Brace yourselves: It looks like Kalashnikov Concern, the weapons manufacturer behind the iconic AK-47, will end up arming the modern Russian warfighter for future conflicts with a brand new addition to its AK family of assault rifles by the end of 2017, Army Recognition reports.
For the last few years, the Russian government has been slowly developing a cutting-edge combat system for its military’s special forces. Dubbed “Ratnik” (Russian for “warrior”), the program currently boasts all the futuristic goodies of the gadget-heavy systems you might see in a science-fiction movie: Modernized body armor, bulletproof shields, an onboard tactical computer, and a helmet festooned with night-vision and thermal imaging gear — all of which have seen testing as recently as October 2016.
But what the Ratnik program doesn’t have just yet is an assault rifle of choice, the modern update to the Russian military’s standard issue AK-74 that can match the U.S. Army’s standard-issue M4 carbine on the battlefield — and that’s where Kalashnikov Concern comes in:
The Russian military is currently testing automatic rifles from two producers to supply the Ratnik program by the end of 2017: the A545 and A762 rifles designed at Kovrov Mechanical Works’ infamous Degtyarev weapons plant, and Kalashnikov’s AK-12 (for 5.45mm ammo) and its AK-15 variant (for 7.62mm ammo).
To be fair, the AK-12 has been in development since 2011, but the rifle that Kalashnikov unveiled at the”ARMY-2017″ International Miltary-Technical Forum in Moscow in the fall of 2016 reportedly “had nothing in common” with the submachine gun the company had touted to officials for years, according to Army Recognition: It doesn’t even share any interchangeable parts.
The new AK-12, based on the company’s AK-400 prototype, reportedly addresses previous concerns around full automatic fire and production costs while improving on some of the more desirable features of the previous model. Modern Firearms has an excellent breakdown of the rifle’s specs:
Kalashnikov AK-12 and AK-15 assault rifles retains traditional Kalashnikov-type gas operated action with rotary bolt locking, and use magazines compatible with previous generations of 5.45mm AK-74 ot 7.62mm AKM rifles respectively. The receiver, gas block, gas tube and barrel are redesigned to achieve better accuracy under all conditions. Trigger and safety / fire selector unit is redesigned to provide three modes of fire, including single shots, 2-round bursts and full automatic fire, and familiar Kalashnikov-style safety/selector switch is provided by an “index finger pad” to ensure faster and more convenient operation.
AK-12 (AK-15) rifle is equipped with integrated Picatinny rail on the top of the redesigned, detachable top cover, which permits simple and fast installation of modern day and night sighting equipment. Bottom of the forend is also equipped with Picatinny rail for various tactical accessories such as vertical grips, flashlights and lasers. Rifle is equipped with side-folding shoulder stock which is adjustable for length of pull. Iron sights consist of a shrouded front post, mounted on the gas block, and an adjustable rear aperture sight, installed on the removable base using upper Picatinny rail. Barrel is provided with effective compensator / muzzle brake. Depending on the tactical situation, a bayonet or quick detachable sound suppressor can be mounted on the barrel. To further increase combat effectiveness of the rifle, it can be equipped with 40mm underballer grenade launcher such as GP-25 or GP-34.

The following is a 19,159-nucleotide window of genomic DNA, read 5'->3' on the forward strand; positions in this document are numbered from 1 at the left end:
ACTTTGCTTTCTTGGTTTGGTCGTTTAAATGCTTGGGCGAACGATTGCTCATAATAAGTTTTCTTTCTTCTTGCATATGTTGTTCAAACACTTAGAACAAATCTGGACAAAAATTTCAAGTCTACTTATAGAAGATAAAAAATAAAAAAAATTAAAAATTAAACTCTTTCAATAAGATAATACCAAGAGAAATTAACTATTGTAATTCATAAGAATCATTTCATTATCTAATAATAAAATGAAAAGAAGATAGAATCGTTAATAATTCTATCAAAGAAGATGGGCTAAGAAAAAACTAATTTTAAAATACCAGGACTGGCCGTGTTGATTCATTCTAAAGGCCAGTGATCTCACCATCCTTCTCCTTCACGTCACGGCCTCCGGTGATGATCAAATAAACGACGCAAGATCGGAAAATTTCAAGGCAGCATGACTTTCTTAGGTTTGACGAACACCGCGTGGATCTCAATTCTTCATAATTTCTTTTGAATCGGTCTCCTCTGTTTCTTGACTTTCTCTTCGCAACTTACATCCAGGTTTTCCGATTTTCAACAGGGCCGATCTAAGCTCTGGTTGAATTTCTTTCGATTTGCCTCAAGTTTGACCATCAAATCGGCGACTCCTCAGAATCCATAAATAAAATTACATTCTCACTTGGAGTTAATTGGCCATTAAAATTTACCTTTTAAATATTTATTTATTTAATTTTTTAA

To be clear, the Russian military isn’t planning on completely phasing out the AK-74. “The experience of all wars shows that the main requirement is reliability,” military expert Viktor Murakhovsky told Army Recognition. “[The] AK-74 is a very successful design but it needs modernization. It is necessary to considerably improve combat engagement convenience, including ergonomics, and provide a possibility to mount additional devices.”
The only competition the AK-12 currently faces, the Kovrov A545 and A762, are nothing to sneeze at, designed to decrease movement during firing and increase burst accuracy by up to 20% over the current AK-74. And it’s possible that the Russian military will end up adopting both: deputy prime minister Dmitry Rogozin told Interfax in March that the military would consider adopting both rifles after the conclusion of field tests.
But given the near-unbeatable production systems of Kalashnikov Concern, the company’s highly public reputation for reliability, and the existing supply of the ubiquitous AK family of rifles available for modernization, one thing seems certain: the Russian soldiers of the future will race into battle with a Kalashnikov at the ready.